PR agency Davies Tanner’s Associate Director Ken Kelling offers his tips for initiating a successful international PR campaign.
Many venues and destinations face a familiar problem of getting their brand name in front of international event planners and buyers.
One fool-proof way of promoting facilities, capabilities and services is via a strategic international PR programme. Here are four top takeaway questions to consider, in order to succeed with international media:
Why are you targeting international press?
If you don’t have a clear answer to this then the chances are that it’s too early, or not the right strategy for you to consider international media engagement.
You need to begin with a strong notion as to the results you want to achieve from this activity. Engaging with international media can be time-consuming and expensive, so you need to know that it will be worth the investment.
Set clear, realistic objectives and work out how you’re going to measure success.
Consider how you will track coverage and its impact, especially when it’s published in a foreign language. Ultimately, you don’t want to spend all your efforts in securing coverage in international publications, to later realise that all your key messages weren’t included.
What countries are relevant to you?
Just because you’re looking to engage with an international audience, doesn’t mean it has to be global. Consider where is most important for your brand to raise awareness and hone your efforts.
Do your research in terms of your target market. What aspects of your product/offering will attract that audience and how can you position it to be of interest to them?
Once you have a better idea of whom and where you are targeting, then it should be easier to determine which media titles are best for you to approach and what features or opportunities will be most relevant for your message.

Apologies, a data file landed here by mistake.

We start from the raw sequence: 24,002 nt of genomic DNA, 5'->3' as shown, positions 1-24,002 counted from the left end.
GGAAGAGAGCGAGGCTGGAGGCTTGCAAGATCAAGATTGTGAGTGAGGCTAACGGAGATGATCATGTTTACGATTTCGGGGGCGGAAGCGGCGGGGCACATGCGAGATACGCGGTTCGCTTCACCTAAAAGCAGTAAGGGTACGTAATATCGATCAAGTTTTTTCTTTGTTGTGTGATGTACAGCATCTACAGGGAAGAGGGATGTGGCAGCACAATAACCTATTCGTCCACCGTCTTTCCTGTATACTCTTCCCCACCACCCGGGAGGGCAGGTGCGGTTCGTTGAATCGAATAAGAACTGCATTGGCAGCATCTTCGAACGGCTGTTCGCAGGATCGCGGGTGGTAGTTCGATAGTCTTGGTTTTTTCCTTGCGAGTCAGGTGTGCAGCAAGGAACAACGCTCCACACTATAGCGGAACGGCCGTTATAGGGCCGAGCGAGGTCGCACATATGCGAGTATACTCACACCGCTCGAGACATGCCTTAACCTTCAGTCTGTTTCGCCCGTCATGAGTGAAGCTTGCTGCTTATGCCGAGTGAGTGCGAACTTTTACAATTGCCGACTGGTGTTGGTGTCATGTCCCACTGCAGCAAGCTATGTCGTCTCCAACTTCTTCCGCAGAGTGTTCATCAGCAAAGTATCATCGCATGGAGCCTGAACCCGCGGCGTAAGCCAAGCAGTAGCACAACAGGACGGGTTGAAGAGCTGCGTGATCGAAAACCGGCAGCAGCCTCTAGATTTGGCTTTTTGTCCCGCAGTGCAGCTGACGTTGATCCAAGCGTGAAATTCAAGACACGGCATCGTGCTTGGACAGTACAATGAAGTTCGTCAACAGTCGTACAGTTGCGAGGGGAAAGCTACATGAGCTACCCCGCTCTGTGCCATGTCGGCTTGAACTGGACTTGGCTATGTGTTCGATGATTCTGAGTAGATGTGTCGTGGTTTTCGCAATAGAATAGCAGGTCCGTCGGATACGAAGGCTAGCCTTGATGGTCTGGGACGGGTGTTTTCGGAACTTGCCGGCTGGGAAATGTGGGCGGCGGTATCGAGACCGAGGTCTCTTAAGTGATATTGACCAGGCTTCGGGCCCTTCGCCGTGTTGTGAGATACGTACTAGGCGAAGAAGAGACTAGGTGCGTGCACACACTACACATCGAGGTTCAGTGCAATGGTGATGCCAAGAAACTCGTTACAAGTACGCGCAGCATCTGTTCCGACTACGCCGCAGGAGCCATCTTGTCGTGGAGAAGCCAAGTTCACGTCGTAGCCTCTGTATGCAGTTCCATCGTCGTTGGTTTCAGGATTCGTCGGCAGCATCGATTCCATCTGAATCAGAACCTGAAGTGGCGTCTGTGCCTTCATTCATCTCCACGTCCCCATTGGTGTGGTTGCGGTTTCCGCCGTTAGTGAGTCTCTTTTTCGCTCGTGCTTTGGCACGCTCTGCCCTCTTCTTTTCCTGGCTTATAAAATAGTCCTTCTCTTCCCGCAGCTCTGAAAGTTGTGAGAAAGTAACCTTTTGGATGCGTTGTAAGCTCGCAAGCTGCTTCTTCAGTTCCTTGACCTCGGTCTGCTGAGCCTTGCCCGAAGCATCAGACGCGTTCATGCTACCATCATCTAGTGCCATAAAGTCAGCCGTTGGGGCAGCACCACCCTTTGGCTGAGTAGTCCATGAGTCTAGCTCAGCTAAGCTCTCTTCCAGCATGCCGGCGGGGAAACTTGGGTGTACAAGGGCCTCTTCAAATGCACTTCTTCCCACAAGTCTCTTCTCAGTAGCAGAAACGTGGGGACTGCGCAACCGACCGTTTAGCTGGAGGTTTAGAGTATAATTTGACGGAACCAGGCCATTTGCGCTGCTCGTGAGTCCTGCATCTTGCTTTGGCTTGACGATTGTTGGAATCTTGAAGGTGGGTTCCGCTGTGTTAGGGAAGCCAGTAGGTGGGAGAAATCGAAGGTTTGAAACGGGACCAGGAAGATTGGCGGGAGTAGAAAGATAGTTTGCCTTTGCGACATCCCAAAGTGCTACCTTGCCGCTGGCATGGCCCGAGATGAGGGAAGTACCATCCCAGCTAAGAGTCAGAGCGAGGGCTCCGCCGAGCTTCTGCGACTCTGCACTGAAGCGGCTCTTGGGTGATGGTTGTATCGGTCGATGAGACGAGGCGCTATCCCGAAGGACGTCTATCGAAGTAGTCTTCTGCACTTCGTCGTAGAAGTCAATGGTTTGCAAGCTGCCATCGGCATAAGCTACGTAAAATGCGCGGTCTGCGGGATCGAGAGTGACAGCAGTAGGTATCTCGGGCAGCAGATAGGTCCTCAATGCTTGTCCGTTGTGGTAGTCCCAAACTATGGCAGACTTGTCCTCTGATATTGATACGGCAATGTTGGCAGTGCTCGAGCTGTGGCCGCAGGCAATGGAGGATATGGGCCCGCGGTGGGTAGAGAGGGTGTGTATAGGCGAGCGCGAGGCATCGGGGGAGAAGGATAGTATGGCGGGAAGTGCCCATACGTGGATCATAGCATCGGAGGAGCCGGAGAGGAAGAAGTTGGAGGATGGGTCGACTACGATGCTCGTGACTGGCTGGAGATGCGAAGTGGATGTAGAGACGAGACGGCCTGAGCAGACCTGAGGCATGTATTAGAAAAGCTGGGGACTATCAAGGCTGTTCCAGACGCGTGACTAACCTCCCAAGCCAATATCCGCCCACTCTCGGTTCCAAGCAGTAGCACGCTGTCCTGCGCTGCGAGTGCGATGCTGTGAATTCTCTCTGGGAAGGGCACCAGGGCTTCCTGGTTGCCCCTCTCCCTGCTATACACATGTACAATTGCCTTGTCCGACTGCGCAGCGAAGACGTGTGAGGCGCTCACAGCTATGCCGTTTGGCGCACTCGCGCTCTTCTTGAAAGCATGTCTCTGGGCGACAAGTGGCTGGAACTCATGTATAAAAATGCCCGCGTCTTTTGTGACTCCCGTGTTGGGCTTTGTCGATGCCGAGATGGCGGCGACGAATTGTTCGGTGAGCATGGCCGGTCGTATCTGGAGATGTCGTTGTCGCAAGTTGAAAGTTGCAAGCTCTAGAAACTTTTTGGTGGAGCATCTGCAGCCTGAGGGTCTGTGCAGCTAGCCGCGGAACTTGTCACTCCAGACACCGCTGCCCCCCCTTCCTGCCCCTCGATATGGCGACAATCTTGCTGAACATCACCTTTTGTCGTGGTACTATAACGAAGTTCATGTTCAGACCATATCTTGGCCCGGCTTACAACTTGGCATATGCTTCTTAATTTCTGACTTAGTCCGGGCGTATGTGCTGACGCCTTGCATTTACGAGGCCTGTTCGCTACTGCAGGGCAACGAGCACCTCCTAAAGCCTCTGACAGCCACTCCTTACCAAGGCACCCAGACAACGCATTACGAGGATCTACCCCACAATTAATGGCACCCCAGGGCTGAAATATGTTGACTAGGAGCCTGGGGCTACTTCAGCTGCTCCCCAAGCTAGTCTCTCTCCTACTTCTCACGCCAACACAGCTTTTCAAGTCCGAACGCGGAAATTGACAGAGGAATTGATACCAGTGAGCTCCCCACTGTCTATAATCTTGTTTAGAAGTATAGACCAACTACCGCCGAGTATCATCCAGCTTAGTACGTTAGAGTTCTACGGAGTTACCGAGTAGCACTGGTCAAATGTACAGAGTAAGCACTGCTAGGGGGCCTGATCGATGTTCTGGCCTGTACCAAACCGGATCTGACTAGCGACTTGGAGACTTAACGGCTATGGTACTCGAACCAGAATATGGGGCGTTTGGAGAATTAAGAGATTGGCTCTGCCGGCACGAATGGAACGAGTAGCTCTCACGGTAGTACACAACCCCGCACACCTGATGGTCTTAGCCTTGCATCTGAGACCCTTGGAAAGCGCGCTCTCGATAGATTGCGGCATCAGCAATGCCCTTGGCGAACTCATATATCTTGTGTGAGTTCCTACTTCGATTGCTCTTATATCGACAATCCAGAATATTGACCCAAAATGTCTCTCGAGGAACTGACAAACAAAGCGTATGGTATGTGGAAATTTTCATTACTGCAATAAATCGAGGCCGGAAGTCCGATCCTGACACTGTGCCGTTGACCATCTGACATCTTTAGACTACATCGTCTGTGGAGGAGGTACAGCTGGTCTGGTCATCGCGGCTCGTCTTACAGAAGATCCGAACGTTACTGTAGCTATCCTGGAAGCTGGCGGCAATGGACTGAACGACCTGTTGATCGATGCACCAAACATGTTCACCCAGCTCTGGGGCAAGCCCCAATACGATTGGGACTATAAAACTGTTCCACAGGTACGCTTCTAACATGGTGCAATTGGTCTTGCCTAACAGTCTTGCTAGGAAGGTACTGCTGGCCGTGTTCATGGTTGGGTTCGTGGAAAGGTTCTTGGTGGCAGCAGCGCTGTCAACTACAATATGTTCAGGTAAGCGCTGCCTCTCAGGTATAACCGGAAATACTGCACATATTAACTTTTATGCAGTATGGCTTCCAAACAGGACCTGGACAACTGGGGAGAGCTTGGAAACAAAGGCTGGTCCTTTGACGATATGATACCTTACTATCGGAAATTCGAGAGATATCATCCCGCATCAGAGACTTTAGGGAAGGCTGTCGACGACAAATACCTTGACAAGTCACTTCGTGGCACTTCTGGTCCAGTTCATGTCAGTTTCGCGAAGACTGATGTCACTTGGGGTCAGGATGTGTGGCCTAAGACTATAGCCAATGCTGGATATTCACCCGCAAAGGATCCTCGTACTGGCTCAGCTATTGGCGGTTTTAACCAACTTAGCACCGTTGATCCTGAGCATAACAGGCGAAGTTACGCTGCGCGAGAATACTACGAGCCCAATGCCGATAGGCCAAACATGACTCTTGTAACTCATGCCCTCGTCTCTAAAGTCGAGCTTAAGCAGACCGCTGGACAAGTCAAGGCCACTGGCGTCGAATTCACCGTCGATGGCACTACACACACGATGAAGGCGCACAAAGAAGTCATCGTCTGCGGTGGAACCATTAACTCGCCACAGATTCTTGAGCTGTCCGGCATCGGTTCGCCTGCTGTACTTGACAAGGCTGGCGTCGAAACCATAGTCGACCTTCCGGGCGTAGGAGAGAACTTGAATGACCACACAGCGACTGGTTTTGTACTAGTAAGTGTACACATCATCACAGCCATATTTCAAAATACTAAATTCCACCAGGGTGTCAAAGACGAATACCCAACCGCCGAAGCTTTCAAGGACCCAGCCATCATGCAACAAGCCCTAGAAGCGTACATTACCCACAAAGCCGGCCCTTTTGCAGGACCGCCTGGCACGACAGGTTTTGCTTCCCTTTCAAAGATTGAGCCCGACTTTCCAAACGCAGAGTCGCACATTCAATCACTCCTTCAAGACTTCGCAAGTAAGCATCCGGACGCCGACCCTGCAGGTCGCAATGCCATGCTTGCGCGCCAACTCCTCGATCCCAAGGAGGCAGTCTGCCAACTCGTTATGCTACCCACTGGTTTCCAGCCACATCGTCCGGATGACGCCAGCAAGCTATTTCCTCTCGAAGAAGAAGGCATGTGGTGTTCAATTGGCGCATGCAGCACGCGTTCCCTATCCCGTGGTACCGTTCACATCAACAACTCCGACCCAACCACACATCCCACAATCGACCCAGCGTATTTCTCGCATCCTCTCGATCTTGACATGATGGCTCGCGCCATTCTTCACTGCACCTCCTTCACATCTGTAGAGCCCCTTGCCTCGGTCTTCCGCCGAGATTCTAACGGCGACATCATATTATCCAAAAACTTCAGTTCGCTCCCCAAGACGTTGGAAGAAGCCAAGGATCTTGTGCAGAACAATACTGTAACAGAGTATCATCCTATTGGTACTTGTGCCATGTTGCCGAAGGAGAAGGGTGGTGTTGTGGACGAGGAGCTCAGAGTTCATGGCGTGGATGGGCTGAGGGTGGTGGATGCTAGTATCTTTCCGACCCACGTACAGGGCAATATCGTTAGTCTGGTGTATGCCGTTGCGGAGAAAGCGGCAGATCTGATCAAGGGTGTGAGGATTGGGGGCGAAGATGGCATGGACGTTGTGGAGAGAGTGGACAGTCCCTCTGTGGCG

Be sure to use the correct medium for your message. Different countries use different media platforms, for example, in China WeChat is ubiquitous.
Are you pitching blind?
Gone are the days where a blanket email or release generates mass coverage. It’s all about a tailored approach and personal relationships between brands, agencies and journalists.
You have one chance with a journalist. Before approaching the publication, have a clear idea as to who you need to speak to for the specific column or feature you are interested in. Consider what sort of information they will need and ask for and have it prepared, ready to send.
How will you overcome language barriers?
It might be prudent to get content translated – but don’t rely on Google Translate or Babelfish. Copy needs to be translated professionally to ensure key messages aren’t misinterpreted.
Think about how your messaging and even your brand name, translate in order to avoid embarrassing moments. KFC made Chinese consumers apprehensive when ‘finger licking good” was translated as ‘eat your fingers off’.
Tone and style are important too, for example, in South America content works best when it’s more colourful and emotive as opposed to Germany, where a more business-like tone is preferred.
Have you considered cultural differences?
Due to differences in attitudes, beliefs and language, even a simple message may have very different meanings when transmitted to various cultures. Without doing due diligence, it can be easy to unintentionally make a cultural faux pas. Be aware of cultural holidays, traditional siesta times and time zones when pitching and engaging with these new territories. There’s little point going out with your great story if no one will be awake or around to listen.
How are you going to activate this?
Understand the local media landscape – are there lots of well-connected freelancers you could use or agencies? Meet people and ask questions – PR is a personable profession and you need to see that they will be able to do your brand justice over the phone with journalists. It always pays to ask your network for recommendations.